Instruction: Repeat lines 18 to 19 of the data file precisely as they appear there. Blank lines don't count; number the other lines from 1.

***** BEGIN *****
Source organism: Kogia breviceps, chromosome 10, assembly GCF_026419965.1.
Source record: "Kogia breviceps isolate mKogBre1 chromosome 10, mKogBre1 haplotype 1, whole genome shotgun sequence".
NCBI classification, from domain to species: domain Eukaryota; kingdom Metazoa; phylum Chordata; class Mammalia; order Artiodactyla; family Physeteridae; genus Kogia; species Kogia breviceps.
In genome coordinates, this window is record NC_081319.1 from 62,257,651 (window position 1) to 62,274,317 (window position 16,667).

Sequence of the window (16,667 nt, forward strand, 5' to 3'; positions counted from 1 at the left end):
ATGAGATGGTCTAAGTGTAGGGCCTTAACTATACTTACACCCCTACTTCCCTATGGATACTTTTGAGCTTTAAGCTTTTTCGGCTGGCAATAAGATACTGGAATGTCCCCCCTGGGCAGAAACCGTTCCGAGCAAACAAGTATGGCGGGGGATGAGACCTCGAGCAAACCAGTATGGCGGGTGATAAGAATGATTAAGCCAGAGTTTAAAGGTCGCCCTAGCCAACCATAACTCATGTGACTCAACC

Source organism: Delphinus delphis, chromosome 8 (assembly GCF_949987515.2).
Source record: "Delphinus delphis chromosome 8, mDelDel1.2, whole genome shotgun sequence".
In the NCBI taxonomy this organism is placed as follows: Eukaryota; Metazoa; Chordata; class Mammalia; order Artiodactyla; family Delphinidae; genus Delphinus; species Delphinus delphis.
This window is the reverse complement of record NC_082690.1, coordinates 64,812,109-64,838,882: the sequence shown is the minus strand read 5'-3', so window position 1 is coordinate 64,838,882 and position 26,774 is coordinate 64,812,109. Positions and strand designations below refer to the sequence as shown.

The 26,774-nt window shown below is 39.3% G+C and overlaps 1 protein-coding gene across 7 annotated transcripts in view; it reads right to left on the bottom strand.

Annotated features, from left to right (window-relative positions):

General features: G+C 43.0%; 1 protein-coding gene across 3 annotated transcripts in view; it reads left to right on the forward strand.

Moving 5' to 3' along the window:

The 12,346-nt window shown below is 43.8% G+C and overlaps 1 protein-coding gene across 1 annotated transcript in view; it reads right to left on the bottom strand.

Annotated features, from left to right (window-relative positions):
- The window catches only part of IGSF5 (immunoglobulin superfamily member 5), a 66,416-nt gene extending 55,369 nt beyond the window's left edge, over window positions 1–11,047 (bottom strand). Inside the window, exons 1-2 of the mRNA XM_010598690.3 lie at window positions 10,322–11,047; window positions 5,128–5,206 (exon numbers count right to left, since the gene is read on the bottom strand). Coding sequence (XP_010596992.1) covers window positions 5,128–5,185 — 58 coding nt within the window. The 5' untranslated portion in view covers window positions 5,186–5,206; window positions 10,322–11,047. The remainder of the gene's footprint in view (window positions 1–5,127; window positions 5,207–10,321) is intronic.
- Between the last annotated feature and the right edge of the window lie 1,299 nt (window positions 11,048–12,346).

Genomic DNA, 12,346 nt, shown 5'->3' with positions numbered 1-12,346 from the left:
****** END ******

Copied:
- Between the last annotated feature and the right edge of the window lie 1,299 nt (window positions 11,048–12,346).

Genomic DNA, 12,346 nt, shown 5'->3' with positions numbered 1-12,346 from the left: